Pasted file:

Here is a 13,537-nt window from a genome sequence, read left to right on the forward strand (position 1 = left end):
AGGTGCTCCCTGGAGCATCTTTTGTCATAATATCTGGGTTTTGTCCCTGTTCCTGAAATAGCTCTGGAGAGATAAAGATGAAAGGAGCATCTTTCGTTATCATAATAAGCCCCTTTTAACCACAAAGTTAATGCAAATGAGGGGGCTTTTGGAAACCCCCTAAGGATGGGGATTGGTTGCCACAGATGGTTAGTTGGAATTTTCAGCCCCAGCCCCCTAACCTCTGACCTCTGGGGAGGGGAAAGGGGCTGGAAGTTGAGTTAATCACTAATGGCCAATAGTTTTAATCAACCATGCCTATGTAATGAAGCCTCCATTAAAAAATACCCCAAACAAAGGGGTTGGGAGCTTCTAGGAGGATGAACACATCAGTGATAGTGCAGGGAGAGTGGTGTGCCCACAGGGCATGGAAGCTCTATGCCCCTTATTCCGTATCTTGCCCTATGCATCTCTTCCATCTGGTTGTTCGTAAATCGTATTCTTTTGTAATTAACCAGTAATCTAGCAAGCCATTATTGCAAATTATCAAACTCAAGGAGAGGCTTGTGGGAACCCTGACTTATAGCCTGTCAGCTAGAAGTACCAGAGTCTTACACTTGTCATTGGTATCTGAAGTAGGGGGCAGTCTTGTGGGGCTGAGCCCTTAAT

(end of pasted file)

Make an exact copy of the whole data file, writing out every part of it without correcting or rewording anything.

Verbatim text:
Here is a 13,537-nt window from a genome sequence, read left to right on the forward strand (position 1 = left end):
AGGTGCTCCCTGGAGCATCTTTTGTCATAATATCTGGGTTTTGTCCCTGTTCCTGAAATAGCTCTGGAGAGATAAAGATGAAAGGAGCATCTTTCGTTATCATAATAAGCCCCTTTTAACCACAAAGTTAATGCAAATGAGGGGGCTTTTGGAAACCCCCTAAGGATGGGGATTGGTTGCCACAGATGGTTAGTTGGAATTTTCAGCCCCAGCCCCCTAACCTCTGACCTCTGGGGAGGGGAAAGGGGCTGGAAGTTGAGTTAATCACTAATGGCCAATAGTTTTAATCAACCATGCCTATGTAATGAAGCCTCCATTAAAAAATACCCCAAACAAAGGGGTTGGGAGCTTCTAGGAGGATGAACACATCAGTGATAGTGCAGGGAGAGTGGTGTGCCCACAGGGCATGGAAGCTCTATGCCCCTTATTCCGTATCTTGCCCTATGCATCTCTTCCATCTGGTTGTTCGTAAATCGTATTCTTTTGTAATTAACCAGTAATCTAGCAAGCCATTATTGCAAATTATCAAACTCAAGGAGAGGCTTGTGGGAACCCTGACTTATAGCCTGTCAGCTAGAAGTACCAGAGTCTTACACTTGTCATTGGTATCTGAAGTAGGGGGCAGTCTTGTGGGGCTGAGCCCTTAAT